Indian Chamber of Commerce (ICC) also lauded the RBI’s assurance to ensure ample liquidity in system so that productive sectors get adequate credit, and ensure orderly conduct of government borrowing & preserve financial stability. The commitment to an Open Market Operations (OMO) Calendar, with purchase of 1 lakh crore of G-Secs , in the first quarter of current fiscal, will help in the evolution of the yield curve. The enhancement of Ways & Means Advance limit to ₹47,010 crore, up 46% from current limit of ₹32,225 crore would help in part financing the expenditure needed to generate demand.
Indian Chamber of Commerce deeply appreciates this sensitive and accommodative stance of RBI which would benefit the economy and all the stakeholders, including Industry.
Esha Khanna - Assistant Professor, Sarla Anil Modi School of Economics, SVKM’s NMIMS
RBI once again acts as a safeguard, amidst rising infections, in response to evolving macroeconomic indicators. The prominent feature remains that G-SAP operations are likely to stabilize and strengthen the yield curve of bonds along with the extension of TLTRO scheme. Special refinance facilities for All India Financial Institutions and enhancement of the limit on maximum balance of payments make the policy more inclusive, and will surely ensure the flow of liquidity and credit to the ailing sectors. The policy decisions must be applauded for remaining accommodative and for providing much-needed impetus to the economy through both direct and indirect measures, as downside risk still prevails.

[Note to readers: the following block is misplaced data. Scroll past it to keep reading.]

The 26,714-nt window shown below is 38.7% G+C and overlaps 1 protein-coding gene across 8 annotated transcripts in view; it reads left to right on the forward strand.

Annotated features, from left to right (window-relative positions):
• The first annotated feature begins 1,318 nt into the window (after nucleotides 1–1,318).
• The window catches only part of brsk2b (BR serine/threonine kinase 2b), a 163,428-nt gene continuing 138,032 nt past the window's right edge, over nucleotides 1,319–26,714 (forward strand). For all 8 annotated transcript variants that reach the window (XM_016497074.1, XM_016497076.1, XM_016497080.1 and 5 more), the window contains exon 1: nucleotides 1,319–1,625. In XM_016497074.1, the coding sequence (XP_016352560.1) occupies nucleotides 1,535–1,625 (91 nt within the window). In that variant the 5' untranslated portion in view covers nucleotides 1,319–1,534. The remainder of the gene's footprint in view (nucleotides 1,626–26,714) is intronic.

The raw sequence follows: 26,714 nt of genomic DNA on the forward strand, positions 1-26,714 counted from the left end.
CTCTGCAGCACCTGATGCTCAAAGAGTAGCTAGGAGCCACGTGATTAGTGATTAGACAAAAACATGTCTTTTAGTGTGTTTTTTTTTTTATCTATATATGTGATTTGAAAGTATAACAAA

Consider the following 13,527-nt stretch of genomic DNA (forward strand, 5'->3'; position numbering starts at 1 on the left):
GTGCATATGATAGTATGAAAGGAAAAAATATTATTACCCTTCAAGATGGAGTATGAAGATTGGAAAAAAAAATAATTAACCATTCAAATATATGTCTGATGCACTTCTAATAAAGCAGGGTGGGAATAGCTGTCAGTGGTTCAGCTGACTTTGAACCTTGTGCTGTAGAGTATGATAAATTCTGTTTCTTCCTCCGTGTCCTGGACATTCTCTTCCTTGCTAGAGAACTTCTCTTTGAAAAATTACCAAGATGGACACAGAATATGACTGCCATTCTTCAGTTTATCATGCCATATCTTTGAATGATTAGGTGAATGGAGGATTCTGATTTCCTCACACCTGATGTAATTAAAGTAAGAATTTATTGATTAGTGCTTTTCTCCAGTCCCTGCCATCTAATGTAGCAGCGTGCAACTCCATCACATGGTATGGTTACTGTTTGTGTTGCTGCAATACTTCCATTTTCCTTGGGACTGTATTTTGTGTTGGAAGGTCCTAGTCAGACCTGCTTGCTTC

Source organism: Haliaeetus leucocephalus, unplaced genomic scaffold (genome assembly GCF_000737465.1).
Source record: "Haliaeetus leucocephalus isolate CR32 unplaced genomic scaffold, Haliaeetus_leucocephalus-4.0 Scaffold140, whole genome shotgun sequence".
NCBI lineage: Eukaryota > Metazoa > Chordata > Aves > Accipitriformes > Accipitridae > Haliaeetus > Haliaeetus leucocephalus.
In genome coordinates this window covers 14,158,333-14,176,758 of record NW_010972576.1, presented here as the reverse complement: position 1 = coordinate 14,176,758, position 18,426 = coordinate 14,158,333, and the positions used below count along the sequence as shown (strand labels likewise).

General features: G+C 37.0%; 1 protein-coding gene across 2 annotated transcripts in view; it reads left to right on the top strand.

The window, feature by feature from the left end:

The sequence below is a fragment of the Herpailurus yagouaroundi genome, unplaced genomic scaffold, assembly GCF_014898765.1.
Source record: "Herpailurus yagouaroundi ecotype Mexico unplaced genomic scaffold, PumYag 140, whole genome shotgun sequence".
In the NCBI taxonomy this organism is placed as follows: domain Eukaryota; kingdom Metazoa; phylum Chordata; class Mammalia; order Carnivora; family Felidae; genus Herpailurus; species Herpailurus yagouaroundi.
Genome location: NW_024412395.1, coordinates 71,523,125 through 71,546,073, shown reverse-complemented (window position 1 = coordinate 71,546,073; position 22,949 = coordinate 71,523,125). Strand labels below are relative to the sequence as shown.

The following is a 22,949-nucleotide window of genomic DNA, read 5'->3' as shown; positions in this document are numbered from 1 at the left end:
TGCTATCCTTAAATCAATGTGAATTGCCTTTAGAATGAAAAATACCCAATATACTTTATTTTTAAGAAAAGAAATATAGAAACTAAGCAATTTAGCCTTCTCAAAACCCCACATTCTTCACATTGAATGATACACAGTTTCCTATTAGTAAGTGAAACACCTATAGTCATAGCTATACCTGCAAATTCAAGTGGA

Mohit Ralhan, Managing Partner and Chief Investment Officer, TIW Private Equity
RBI has maintained the accommodative stance indicating that the primary focus area is growth and economic recovery. It is an extremely positive step especially confirming the continuation of accommodative instance till the time it is required to support the growth. The G-Sec acquisition program is also quite significant to ensure cooling off of bond yield and financial stability given the global uncertainty around the risks related to COVID-19. RBI has demonstrated sustained commitment to growth and maintaining adequate liquidity in the financial system, which augurs well for the coming year. Recently, the markets have been under pressure, primarily due to rising cases of COVID-19 and RBI’s policy announcements today can give it a fresh impetus.
Niraj Kumar, Chief Investment Officer, Future Generali India Life Insurance Co. Ltd
Overall an extremely Dovish and Pragmatic Policy focused on Growth. MPC has stayed on course despite a tight ropewalk of balancing ‘the Incumbent Growth and inflation dynamics’, especially at a time when the spectre of surging Covid 19 cases and the resultant uncertainty had clouded the markets. MPC has reassuringly tried to assuage the markets by re-emphasizing its commitment to keeping policy accommodative with a shift to ‘state based guidance’ and maintaining ample liquidity. A shot in the arm was giving the antidote to the bond markets in the form of announcement of an explicit OMO - GSEC purchase calendar, which should put to rest the mounted apprehensions of demand supply mismatch in the bond markets. MPC has rightly continued to stay cautious and vigilant and not react to the incumbent global and domestic pressures beckoning for maneuvering of the monetary policy.